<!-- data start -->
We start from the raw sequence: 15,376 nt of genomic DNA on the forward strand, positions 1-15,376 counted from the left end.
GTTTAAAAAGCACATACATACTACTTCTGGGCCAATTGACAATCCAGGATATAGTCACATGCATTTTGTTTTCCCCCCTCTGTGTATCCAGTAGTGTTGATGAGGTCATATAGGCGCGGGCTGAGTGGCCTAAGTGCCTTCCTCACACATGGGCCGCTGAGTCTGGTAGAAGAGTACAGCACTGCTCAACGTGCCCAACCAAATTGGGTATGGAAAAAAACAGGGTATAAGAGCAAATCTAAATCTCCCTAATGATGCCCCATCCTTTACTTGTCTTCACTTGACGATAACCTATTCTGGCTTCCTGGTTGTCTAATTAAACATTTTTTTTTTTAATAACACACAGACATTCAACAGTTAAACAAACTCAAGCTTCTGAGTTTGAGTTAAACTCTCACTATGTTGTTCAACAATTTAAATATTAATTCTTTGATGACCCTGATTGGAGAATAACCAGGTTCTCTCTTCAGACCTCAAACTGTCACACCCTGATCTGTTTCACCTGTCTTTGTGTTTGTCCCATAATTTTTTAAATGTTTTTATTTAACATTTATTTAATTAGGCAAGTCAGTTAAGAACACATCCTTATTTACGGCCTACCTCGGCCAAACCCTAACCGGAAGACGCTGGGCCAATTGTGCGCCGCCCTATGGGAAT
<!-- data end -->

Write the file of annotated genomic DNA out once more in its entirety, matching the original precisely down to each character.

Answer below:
We start from the raw sequence: 15,376 nt of genomic DNA on the forward strand, positions 1-15,376 counted from the left end.
GTTTAAAAAGCACATACATACTACTTCTGGGCCAATTGACAATCCAGGATATAGTCACATGCATTTTGTTTTCCCCCCTCTGTGTATCCAGTAGTGTTGATGAGGTCATATAGGCGCGGGCTGAGTGGCCTAAGTGCCTTCCTCACACATGGGCCGCTGAGTCTGGTAGAAGAGTACAGCACTGCTCAACGTGCCCAACCAAATTGGGTATGGAAAAAAACAGGGTATAAGAGCAAATCTAAATCTCCCTAATGATGCCCCATCCTTTACTTGTCTTCACTTGACGATAACCTATTCTGGCTTCCTGGTTGTCTAATTAAACATTTTTTTTTTTAATAACACACAGACATTCAACAGTTAAACAAACTCAAGCTTCTGAGTTTGAGTTAAACTCTCACTATGTTGTTCAACAATTTAAATATTAATTCTTTGATGACCCTGATTGGAGAATAACCAGGTTCTCTCTTCAGACCTCAAACTGTCACACCCTGATCTGTTTCACCTGTCTTTGTGTTTGTCCCATAATTTTTTAAATGTTTTTATTTAACATTTATTTAATTAGGCAAGTCAGTTAAGAACACATCCTTATTTACGGCCTACCTCGGCCAAACCCTAACCGGAAGACGCTGGGCCAATTGTGCGCCGCCCTATGGGAAT